(ORDO NEWS) — As researchers warn that limiting global warming to 1.5°C is quickly slipping out of our control, we know it will take a tremendous amount of effort to achieve this goal. But the scale of the emissions reductions needed is something we have already achieved – quite recently and quite by accident.
In 2020, global carbon dioxide (CO2) emissions fell by 6.3%, or about 2,200 metric tons (MtCO2), according to a new study published in the journal Nature Geoscience.
This reduction “is the largest absolute annual reduction in emissions, more than the reduction in emissions during the 2009 financial crisis (380 MtCO2) and even more than the reduction reconstructed at the end of World War II (814 MtCO2)”, writes the scientist in his paper. in Earth Systems from Tsinghua University Zhu Liu and colleagues.
But if we purposefully and controlledly made equivalent changes, then it is technically possible to achieve such emission reductions, and with much less negative consequences.
For example, the researchers found that the biggest driver of emissions reductions, accounting for almost a third of the decline, was the massive reduction in land transport – cars and trucks.
If, instead of shutting down ground transportation, we switched to renewable energy sources, we could achieve significant emission reductions without devastating consequences.
“This is a great demonstration that reducing emissions is possible, you just have to choose how we do it,” Nerili Abram, an Australian National University climate scientist who was not involved in the study, told the Australian Broadcasting Corporation.
“It’s not just that individuals are doing everything they can to cut back on travel – that sort of thing is not the solution. We need a planned transition across society to make the necessary changes.”
It will be an exorbitant effort, but the benefits will be enormous.
Limiting warming to 1.5°C would reduce human risks by about 40 percent compared to a 2°C scenario and up to 85 percent compared to a 3.66°C scenario, according to another study published this week in the journal Climatic Change.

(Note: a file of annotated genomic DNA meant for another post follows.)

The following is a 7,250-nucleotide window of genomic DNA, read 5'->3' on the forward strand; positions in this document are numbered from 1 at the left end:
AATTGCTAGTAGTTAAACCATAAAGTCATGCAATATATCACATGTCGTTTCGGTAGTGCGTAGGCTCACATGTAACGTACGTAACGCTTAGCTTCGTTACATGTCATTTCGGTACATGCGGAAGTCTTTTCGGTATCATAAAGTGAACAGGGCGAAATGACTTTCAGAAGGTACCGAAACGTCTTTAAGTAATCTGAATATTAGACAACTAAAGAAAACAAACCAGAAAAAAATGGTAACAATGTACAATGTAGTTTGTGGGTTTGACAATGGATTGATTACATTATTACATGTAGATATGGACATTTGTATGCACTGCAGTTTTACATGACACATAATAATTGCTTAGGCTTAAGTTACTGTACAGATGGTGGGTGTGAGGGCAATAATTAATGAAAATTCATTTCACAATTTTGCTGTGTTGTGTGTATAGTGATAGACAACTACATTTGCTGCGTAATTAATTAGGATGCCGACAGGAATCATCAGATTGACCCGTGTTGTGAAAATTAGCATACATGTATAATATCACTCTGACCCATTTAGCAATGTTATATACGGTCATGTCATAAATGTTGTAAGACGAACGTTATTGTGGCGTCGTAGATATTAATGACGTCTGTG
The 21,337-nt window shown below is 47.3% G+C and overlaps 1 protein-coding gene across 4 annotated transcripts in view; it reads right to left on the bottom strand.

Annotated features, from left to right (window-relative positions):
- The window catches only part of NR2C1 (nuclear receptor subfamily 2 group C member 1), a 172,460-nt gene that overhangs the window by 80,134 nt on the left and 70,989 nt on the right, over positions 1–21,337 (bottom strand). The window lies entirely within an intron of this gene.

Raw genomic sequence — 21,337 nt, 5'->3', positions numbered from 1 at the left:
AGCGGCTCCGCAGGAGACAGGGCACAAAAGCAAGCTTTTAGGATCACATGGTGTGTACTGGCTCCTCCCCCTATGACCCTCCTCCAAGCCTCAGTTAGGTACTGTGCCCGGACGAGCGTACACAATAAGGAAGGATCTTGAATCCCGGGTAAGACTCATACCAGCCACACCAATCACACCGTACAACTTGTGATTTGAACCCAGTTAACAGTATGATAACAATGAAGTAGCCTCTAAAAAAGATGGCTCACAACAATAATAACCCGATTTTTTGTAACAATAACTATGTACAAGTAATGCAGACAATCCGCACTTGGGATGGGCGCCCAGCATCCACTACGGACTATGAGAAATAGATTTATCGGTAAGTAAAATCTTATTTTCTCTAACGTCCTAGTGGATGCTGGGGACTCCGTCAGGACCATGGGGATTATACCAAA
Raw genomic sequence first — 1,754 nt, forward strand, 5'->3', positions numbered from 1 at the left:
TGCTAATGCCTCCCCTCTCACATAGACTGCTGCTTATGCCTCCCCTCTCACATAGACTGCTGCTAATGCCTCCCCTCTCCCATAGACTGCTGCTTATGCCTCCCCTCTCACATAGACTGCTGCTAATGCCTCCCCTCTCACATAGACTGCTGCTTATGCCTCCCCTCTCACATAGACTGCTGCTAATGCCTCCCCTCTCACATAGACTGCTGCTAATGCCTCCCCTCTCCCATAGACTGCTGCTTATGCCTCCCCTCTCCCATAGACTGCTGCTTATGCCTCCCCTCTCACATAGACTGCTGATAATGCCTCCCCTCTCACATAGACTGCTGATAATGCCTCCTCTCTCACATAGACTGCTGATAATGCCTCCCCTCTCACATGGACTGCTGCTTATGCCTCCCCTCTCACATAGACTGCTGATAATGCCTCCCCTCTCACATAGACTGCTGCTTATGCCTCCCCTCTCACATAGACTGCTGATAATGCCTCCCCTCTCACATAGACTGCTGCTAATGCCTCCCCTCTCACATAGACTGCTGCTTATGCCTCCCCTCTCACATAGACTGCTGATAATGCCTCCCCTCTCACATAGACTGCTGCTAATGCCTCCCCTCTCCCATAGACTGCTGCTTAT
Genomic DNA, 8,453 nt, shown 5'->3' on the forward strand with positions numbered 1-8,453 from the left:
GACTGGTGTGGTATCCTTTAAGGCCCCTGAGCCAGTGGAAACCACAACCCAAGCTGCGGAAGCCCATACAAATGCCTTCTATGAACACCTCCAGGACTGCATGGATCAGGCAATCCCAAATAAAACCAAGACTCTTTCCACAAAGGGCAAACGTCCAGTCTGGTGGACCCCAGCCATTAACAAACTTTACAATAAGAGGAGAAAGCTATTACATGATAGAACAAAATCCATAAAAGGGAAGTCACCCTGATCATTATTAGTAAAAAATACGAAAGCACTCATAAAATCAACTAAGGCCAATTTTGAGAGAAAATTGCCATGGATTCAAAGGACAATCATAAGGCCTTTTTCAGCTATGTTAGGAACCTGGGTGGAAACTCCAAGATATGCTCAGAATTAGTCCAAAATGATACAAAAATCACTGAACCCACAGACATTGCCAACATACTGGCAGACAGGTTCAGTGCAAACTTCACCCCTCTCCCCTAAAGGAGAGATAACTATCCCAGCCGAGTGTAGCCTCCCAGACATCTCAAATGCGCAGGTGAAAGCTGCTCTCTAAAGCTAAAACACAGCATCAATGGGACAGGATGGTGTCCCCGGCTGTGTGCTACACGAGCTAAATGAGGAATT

University of East Anglia environmental scientist Rachel Warren and her colleagues used 21 types of climate models to account for water scarcity, heat stress, disease, flooding, drought and economic impacts.
They concluded that for each level of warming, hundreds of millions of additional people would be exposed to severe drought. But sticking to 1.5°C could reduce the global economic impact by 20% compared to a future 2°C, and even reduce the number of people exposed to malaria and dengue by 10%.
Since the lockdown, CO2 emissions have returned to 2019 levels, Liu and colleagues report. They suggest that post-pandemic recovery stimulus packages be geared towards mitigation strategies, but note that funding for such support continues to be dominated by fossil fuel investment.
These are the kinds of systemic problems that need to change in order to achieve long-term results, and these changes are already happening.
Unfortunately, a temperature rise of 2 degrees Celsius would cost life on Earth dearly – “in waves of irreversible extinctions and long-term damage to tens of thousands of species,” University of Cape Town ecologist Joanne Bentley and her colleagues write in The Conversation.
In their new study, they are trying to understand the extent of the damage this will cause to the ecosystems we depend on.
“An attempt to stop the rise in temperature is not an abstract attempt to bend the curves on the graph: it is a fight for a planet suitable for life.”
Even if the 1.5°C target is elusive, every fraction of a degree of warming matters. The 1.5°C goal has always been just to give you something tangible to aim for, it’s not a magical scientific number.
What’s more, we’ve already avoided some of the worst-case scenarios we’ve been heading towards, and researchers agree that we have every chance of limiting warming to below 2°C.
“If we get to 1.6°C, that’s better than 1.7°C; if we get to 1.7°C, that’s much better than 2°C. If we get to 2°C , it will be much better than what we were heading for 20 years ago – 5 °C,” climatologist Kathryn Hayhow from Texas Tech University told New Scientist in an interview.
“Every piece of warming counts. Every year counts, every choice counts, every action counts.”
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